Wednesday, 26 August 2015

Opening IVF to surrogates and sperm donors, ‘egoistic’ says Women’s Council

National Women’s Council says opening embryo freezing to surrogates or sperm donors akin to ‘purchasing commodity’
The National Council of Women has struck out against the introduction of embryo freezing to Malta’s law on in vitro fertilization, which only allows the freezing of female ova.

The law was introduced by the Nationalist government in late 2012, but the new Labour government is considering legalizing embryo freezing legal to improve the efficiency of IVF.

“Bringing a child into the world is not a right, either to a male or female who wish to become a parent, because in so doing they might be ignoring the rights of the third person in this equation, the child,” NCW president Mary Gaerty said.

“One understands the pain of those who wish to become parents and are unable to achieve this aspiration, but must someone’s desires be constructed on egoism without a thought for the basic needs of the unborn child who will start life already missing out on the most essential formation for the personal development in life as a human being?”

The NCW wants to retain oocyte freezing, as opposed to embryo freezing, the embryo, claiming this will protect embryos from discarded or aborted, or left frozen “in limbo where this new life cannot decide for himself/herself the right to be born, since someone else decided their fate for them.”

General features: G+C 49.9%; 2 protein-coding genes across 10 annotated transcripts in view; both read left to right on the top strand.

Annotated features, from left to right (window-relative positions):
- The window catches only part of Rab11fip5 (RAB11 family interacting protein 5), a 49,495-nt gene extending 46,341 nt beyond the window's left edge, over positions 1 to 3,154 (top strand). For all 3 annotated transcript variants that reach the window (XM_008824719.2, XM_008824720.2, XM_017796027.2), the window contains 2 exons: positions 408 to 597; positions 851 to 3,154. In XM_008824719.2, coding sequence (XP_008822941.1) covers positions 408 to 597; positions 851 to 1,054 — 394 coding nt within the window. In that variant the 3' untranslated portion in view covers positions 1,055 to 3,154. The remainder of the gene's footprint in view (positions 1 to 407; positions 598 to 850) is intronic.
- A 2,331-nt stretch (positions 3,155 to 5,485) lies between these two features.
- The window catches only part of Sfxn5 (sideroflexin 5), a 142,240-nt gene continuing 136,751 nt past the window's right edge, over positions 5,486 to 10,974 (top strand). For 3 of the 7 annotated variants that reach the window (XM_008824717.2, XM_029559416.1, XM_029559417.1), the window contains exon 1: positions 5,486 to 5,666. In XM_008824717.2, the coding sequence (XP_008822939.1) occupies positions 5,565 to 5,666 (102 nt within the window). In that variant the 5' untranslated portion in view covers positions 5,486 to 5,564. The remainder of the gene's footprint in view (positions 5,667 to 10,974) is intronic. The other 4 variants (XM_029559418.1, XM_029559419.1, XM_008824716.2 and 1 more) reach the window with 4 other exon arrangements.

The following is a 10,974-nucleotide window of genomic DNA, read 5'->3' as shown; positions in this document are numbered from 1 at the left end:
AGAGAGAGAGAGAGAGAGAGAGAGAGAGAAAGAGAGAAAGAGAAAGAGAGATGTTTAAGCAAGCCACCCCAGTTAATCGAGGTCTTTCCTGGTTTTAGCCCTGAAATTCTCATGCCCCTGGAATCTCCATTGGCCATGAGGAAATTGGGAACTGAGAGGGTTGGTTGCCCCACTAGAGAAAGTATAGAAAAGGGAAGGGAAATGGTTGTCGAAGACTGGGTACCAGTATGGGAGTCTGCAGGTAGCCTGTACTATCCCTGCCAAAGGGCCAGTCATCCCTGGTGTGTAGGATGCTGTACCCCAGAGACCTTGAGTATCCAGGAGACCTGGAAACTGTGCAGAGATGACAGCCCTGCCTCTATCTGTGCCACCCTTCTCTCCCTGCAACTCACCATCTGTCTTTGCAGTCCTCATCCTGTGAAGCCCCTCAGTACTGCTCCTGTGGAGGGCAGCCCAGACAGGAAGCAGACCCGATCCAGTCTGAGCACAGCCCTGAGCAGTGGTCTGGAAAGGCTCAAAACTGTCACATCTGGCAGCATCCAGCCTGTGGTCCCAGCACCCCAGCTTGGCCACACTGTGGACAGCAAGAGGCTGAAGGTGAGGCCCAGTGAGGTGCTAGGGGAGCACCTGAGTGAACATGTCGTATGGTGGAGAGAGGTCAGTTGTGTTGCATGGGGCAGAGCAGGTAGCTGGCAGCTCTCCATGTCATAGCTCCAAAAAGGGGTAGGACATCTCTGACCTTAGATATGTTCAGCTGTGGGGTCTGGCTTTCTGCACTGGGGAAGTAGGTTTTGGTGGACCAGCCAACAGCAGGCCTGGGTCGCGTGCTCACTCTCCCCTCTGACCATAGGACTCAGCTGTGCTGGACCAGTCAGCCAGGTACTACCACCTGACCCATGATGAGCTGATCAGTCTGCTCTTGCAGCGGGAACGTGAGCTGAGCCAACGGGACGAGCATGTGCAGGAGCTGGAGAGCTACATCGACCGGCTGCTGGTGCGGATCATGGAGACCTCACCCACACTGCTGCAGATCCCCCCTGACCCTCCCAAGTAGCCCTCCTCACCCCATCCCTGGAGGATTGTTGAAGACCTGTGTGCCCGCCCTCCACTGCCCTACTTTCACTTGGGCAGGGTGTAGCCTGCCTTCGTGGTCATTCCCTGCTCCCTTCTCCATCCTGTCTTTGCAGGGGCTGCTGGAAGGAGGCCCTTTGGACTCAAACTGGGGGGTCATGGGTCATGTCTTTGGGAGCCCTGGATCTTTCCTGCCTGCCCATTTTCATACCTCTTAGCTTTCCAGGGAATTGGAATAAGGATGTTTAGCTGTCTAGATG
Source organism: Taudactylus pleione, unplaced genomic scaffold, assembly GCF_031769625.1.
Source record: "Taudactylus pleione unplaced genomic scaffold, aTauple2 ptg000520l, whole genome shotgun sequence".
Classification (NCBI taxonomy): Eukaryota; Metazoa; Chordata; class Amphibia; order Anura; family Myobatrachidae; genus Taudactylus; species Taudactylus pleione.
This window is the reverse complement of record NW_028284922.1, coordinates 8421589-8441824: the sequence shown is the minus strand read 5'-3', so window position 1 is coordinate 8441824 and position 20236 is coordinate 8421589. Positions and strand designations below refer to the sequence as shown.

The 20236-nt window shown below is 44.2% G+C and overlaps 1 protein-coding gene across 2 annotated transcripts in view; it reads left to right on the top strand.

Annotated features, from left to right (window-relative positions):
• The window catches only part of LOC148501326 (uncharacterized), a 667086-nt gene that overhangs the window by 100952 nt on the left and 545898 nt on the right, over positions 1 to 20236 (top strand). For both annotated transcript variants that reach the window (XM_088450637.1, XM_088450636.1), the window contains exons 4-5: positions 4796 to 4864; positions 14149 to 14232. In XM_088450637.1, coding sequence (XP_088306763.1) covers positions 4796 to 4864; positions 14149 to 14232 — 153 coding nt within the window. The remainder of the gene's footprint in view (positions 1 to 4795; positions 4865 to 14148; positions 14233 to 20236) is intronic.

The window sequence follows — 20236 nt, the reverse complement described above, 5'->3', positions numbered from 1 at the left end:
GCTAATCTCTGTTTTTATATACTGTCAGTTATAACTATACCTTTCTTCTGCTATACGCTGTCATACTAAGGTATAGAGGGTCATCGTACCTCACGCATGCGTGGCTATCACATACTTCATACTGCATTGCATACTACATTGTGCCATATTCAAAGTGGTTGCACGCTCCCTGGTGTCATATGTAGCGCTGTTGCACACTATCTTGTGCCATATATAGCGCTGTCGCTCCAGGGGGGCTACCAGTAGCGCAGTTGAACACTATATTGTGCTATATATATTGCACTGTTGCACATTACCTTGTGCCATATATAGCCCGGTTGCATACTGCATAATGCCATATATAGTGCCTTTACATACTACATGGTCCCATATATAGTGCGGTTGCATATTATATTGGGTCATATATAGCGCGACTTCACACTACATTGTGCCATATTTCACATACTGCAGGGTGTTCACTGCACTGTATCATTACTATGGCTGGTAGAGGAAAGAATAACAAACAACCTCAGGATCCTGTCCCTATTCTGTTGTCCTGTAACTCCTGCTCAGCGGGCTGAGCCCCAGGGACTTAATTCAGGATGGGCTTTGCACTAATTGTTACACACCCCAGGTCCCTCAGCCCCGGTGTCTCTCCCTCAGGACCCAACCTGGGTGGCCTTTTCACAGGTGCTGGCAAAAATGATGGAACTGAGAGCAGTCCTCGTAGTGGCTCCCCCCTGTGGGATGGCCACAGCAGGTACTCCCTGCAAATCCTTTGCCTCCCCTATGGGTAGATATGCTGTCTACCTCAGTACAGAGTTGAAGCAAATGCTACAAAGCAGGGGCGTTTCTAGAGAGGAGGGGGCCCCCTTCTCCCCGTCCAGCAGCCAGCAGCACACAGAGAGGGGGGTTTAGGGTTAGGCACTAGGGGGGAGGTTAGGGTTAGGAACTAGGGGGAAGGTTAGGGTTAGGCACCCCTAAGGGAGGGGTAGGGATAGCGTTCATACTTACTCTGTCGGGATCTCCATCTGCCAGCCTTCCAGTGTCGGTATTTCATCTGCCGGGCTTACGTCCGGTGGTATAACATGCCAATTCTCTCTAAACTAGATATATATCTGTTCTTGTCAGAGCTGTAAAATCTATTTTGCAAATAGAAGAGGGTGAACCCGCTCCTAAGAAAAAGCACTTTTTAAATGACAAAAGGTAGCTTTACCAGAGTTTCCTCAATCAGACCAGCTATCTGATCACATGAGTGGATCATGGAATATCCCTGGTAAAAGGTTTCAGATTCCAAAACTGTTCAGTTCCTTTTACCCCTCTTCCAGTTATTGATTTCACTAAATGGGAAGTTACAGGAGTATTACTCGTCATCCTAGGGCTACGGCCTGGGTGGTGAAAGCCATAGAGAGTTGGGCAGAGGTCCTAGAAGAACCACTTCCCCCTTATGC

Malta’s Embryo Protection Act forbids sperm donation or surrogacy, and is only available to opposite-sex couples in stable relationships.

Gaerty however claimed that allowing gays and single parents to access IVF through surrogacy and sperm donation would be akin to “purchasing a commodity”, and asked whether IVF children could legally know who their sperm donor fathers or surrogate mothers were.

“When a woman is pregnant, she is encouraged to bond with the child in her womb, talk, caress, sing and for the baby to grow in the love of the mother. But what bonding will this child receive if the mother has no interest in the child, except the financial aspect? This child will be abandoned at birth by the person who brought her/him in this world,” Gaerty said of surrogates who give birth to children in adoption to parents unable to have a child.

“And what about the father of the child, what measures will he take to make it possible for him to bond? The baby on the other hand is growing in the absence of this sensitive human contact, growing in a body that is just serving as an incubator for nine months,” Gaerty said of male gamete donors.